“I thought local ‘bird loving’ residents may be interested to hear that a large hawk has been seen at the top of Sidney Road and also on Moormead Park.
I have spoken to a few residents that have thought squirrels may be to blame for the recent significant reduction of small birds in the area, and this bird of prey may be the cause.
If the hawk decides to nest in the area, it could decimate the local bird community; especially, as it is large enough to take a cat or very small dog. I personally saw it catch a black song bird and its mate in one claw, but was unsuccesful in getting the bird to drop its prey. The bird stands approximately two feet high, and has a wingspan of over three feet.
The sighting has been reported to both the RSPCA and the local council.”
from Jonathan Blair, local resident
Dear Mr Blair
I think you have done just the right thing in alerting the RSPCA. I'm not sure what the bird of prey you saw was, but it seems very tall (2') and relatively short winged (3'). Urban birds of prey, like the Sparrowhawk, are natural predators, and their presence should be tolerated, but I wonder if you saw a falconer's bird that has escaped - which they frequently do! Harris' hawks are the most commonly kept - do a google image search on these two species, and if it resembled a Harris' hawk, you might want to contact the Independent Bird Register, who specialise in reuniting birds of prey with their owners. If it was a Sparrowhawk, simply admire!
RegardsDarrenO-M on 2007-02-26 11:35:30 +0000
If it is a 'natural' bird of prey, then it is doing no wrong. Who are we to socially engineer the animal kingdom? It's a bird eat bird world out there, so sit back and enjoy the ride.
Bromhead.JAMES on 2007-02-27 09:38:38 +0000
Mr Blair,you are indeed a knob who knows nothing of raptors go read a book!Garypco on 2007-02-28 01:07:29 +0000
Im struggling to come up with anything intelligent to say about this. Its unbelievable that a "bird lover" (And I use the term loosely!) has complained about a bird doing as birds do. The RSPCA have been informed?
It would be a good joke if it were amusing.T Laycock on 2007-02-28 01:35:26 +0000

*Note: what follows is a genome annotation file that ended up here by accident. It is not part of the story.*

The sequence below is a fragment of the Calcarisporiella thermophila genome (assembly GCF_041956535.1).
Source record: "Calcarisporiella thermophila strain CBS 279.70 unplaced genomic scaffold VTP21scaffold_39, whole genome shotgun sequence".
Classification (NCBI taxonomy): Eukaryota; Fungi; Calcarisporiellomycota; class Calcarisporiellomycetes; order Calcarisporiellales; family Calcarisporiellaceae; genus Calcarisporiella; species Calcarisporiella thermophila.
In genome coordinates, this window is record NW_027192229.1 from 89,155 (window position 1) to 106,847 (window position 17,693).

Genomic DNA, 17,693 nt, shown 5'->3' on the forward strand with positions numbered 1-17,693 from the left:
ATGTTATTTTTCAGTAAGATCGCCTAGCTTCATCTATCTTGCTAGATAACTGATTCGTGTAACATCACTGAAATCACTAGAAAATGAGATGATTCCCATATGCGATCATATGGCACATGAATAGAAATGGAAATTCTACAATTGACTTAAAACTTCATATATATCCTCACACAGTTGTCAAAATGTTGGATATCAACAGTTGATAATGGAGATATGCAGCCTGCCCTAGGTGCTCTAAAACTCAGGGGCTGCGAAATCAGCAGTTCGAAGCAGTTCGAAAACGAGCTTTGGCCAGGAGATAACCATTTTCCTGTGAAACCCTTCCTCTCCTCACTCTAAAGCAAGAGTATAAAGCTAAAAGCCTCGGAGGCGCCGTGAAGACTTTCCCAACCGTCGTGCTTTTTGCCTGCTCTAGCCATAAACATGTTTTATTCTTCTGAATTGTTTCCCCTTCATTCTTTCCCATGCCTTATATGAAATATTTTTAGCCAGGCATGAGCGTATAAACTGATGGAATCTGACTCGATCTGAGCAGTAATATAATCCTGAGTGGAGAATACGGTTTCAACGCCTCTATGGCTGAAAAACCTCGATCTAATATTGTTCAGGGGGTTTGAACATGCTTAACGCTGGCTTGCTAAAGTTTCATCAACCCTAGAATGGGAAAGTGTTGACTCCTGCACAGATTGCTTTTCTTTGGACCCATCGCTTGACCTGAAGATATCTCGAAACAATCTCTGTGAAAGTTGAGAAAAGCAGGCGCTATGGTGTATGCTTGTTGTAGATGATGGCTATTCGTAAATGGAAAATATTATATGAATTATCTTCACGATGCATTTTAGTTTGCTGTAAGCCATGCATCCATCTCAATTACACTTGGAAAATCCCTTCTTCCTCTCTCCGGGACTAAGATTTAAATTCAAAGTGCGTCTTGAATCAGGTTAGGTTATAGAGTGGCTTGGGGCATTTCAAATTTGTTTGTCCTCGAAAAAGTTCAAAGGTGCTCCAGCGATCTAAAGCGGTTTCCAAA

Its mother Nature you should have contacted !!!
Ever thought that it may be the domestic Cat may have a bigger impact on the song bird population?Mass on 2007-02-28 07:16:24 +0000
If the hawks nests in the area it obviously has a plentiful supply of natural quarry, mother nature has a wonderful way of balancing things out. This hawk is all part of a natural, indigenous eco-system, something which needs no in-put from humans.
Surely Mr Blair understands this....or is he just as mis-guided as his name sake???Ben Crane on 2007-02-28 07:21:34 +0000
I Personally saw it catch a black song bird and its mate in one claw,
but was unsuccesful in getting the bird to drop its prey.
To interfer with a wild bird of prey is illegal
The bird stands approximately two feet high
...... should have gone to spec saversJeremiah on 2007-02-28 07:38:30 +0000
The presense of this hawk in your area simply means that despite the pressures of the local cat population, the wild songbird population is still able to support their natural predators that should be hunting them.
Unlike the local cats, this hawk only hunts by day and does not raid nests at night looking for prey when the songbirds are at their most vulnerable. Instead it will pick off the sick and weak among the songbird population, thereby controlling disease outbreaks so that only the strongest and healtiest survive to breed.
Your assertion that the bird may catch cats or even small dogs is completely incorrect, unless you happen to have flying dogs and cats about the size of a songbird in your area. In fact it would be very unusual for this bird to even catch a field mouse or any mammal for that matter. Its a bird hunter and tackling animal as well armed as a domestic cat would mean absolute certain death for the hawk!!!
I'm most surprised to read about a bird lover being upset by this bird doing what it needs to do to survive, but since you mention being unsuccessful at getting it to drop its prey, I feel I should point out that it is a criminal offence to interfere with a wild bird of prey.
Please leave this bird to do what comes naturally and try and consider just how fortunate you and your local songbird population are that its still possible for that hawk to survive around your area. You are truly blessed, you just dont seem to realise it!!Evan Davidson on 2007-02-28 08:22:50 +0000
A cat or a very small dog? Sounds pretty dangerous! Has a warning gone out to prevent small children visiting the area whilst this feathered tyrant is on the loose?Sirius on 2007-02-28 21:41:20 +0000